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Strabismus is a common disorder of largely unknown cause reported to occur more frequently in children with neurodevelopmental conditions and in children born prematurely or of low birth weight. Population-based investigation of other potential early-life influences has been limited.
To investigate the prevalence of and the early-life risk factors associated with childhood strabismus.
Cross-sectional analytical study of a nationally representative sample of children participating in the Millennium Cohort Study.
A population-based sample of 14 980 children aged 3 years.
Main Outcome Measures
Parental report of “isolated” strabismus and “neurodevelopmental” strabismus (ie, in the context of neurologic disorders), considered separately.
Three hundred forty-three children had strabismus (of whom 20 [5.8%] had neurodevelopmental/neurologic disorders), giving a total weighted prevalence of 2.1% (95% confidence interval, 1.8%-2.4%). In multivariable analysis, the risk of isolated strabismus was reduced in children of nonwhite maternal ethnicity and was increased in those born after an assisted or cesarean delivery and in those who were of low birth weight and preterm (in particular, late preterm). An increased risk of neurodevelopmental strabismus was independently associated with maternal smoking into later pregnancy, maternal illnesses in pregnancy, and decreasing birth weight for gestational age and sex. Socioeconomic status was associated with isolated (inverse relationship) and neurodevelopmental (U-shaped relationship) strabismus.
Several early-life social and biological factors are associated with strabismus, with differences in patterns between isolated and neurodevelopmental forms. Further collaborative research could explore this hypothesis to identify modifiable risk factors.
Strabismus is a common disorder in children that is associated with amblyopia and refractive error.1-4 Compared with the general population, it has been reported to occur with increased frequency in children with neurodevelopmental conditions and in those born prematurely or of low birth weight.5-7 The prevalence of childhood strabismus has been reported to be 1.5% to 5.3% in the United Kingdom (UK).2,8 Evidence is conflicting regarding whether the incidence of infantile esotropia (the common form of early-onset convergent strabismus) is decreasing,9,10 but if it is, this would suggest secular trends in (unknown) environmental risk factors, that is, nongenetic biological, social, and lifestyle influences. There has been limited population-based etiologic research on strabismus and limited attention given to distinguishing “isolated” forms from “neurodevelopmental” forms (ie, strabismus in the context of neurodevelopmental or neurologic disorders). Despite the increased frequency of strabismus in children born prematurely or of low birth weight, investigation of other possible relevant early-life influences, which might help identify mechanisms or modifiable risk factors or understand trends in frequency, has been limited. We report the findings of an investigation of the prevalence of and early-life risk factors associated with strabismus in the Millennium Cohort, a contemporary national cohort of children born in the UK.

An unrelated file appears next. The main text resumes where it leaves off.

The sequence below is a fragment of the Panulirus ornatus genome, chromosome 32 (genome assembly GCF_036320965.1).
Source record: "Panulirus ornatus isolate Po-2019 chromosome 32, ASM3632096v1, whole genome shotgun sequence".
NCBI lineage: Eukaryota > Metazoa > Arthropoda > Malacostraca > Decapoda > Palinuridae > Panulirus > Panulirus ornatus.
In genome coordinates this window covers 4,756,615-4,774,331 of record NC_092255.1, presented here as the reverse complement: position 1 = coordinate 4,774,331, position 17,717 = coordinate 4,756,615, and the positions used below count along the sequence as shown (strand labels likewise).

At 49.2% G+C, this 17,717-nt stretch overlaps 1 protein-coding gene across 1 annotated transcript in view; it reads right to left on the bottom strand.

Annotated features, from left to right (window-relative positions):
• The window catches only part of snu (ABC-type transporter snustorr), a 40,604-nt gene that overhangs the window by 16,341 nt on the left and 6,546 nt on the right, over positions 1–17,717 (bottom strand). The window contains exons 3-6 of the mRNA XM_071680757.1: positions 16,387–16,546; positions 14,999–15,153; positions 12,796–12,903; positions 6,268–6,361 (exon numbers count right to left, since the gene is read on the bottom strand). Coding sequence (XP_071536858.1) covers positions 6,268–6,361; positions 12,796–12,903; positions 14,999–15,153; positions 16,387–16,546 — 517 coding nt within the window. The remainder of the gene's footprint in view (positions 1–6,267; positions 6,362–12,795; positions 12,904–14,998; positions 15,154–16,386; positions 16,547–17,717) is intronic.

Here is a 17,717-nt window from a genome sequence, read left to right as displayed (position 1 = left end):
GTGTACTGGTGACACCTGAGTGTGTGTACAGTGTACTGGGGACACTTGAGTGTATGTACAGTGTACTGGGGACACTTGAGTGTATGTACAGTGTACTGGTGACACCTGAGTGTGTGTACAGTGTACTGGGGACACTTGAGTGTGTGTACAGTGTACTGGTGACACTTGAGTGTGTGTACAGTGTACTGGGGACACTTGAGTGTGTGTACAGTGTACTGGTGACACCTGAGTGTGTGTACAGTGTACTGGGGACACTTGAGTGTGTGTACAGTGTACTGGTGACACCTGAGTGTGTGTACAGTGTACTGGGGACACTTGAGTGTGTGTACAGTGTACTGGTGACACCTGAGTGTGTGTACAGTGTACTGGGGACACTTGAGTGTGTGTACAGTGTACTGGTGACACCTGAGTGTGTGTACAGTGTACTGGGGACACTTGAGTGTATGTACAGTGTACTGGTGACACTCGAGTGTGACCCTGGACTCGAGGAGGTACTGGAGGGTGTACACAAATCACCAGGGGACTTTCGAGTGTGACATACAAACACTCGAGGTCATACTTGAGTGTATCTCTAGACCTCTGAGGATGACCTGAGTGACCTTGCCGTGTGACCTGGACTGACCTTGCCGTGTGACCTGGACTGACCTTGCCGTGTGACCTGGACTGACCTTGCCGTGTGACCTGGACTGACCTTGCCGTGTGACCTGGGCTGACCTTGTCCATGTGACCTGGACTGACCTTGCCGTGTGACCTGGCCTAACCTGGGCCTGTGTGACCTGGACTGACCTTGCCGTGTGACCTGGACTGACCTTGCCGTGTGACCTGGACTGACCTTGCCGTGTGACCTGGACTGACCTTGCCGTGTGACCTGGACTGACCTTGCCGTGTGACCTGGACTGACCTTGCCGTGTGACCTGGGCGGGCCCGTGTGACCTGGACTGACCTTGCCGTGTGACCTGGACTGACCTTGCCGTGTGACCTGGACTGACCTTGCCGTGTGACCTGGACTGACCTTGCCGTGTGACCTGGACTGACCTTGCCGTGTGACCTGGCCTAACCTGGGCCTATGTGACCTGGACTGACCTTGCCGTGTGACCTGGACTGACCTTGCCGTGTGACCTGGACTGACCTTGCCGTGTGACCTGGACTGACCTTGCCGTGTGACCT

The Millennium Cohort Study (MCS) is a prospective cohort study set up to investigate the social, family, and health-related circumstances of children born at the start of the new century.11 Families were invited to participate in the first survey (MCS1) if they were eligible for the universal state child benefit and resided in the UK when their child was aged 9 months. A total of 18 818 children, 72% of those invited, were recruited starting in September 2000 in England and Wales and in December 2000 in Scotland and Northern Ireland. A disproportionately stratified cluster sampling design was used to overrepresent children living in the 3 smallest countries of the UK (Scotland, Northern Ireland, and Wales), those at high or low levels of child poverty (based on the Child Poverty Index), and those from ethnic minority wards (>30% of residents from an ethnic minority group, ethnicity based on 1991 UK census categorization).12 Approximately 80% of the eligible households that participated in MCS1 also took part in the second survey (MCS2), undertaken when the children were aged 3 years (Figure).13 Data collection was completed in 2005 and became available for analysis in 2006. The attrition was greater between the MCS1 and MCS2 surveys in Northern Ireland, in disadvantaged areas, and in ethnic minority wards in England.12,14 The present study drew on 14 980 children (from 14 766 households) who participated in both MCS1 and MCS2 and for whom ophthalmic data (described in the “Data on Strabismus and Eye Conditions” subsection) were available.
Millennium Cohort Study (MCS) structure and participant flow.
Information on birth and pregnancy was collected in MCS1 when the children were aged 9 months. For MCS2, data were obtained in the home; interviews with primary caretakers and their partners were conducted by trained fieldworkers. Information was collected on socioeconomic status (SES), household composition, and the health and development of the child.
Data on strabismus and eye conditions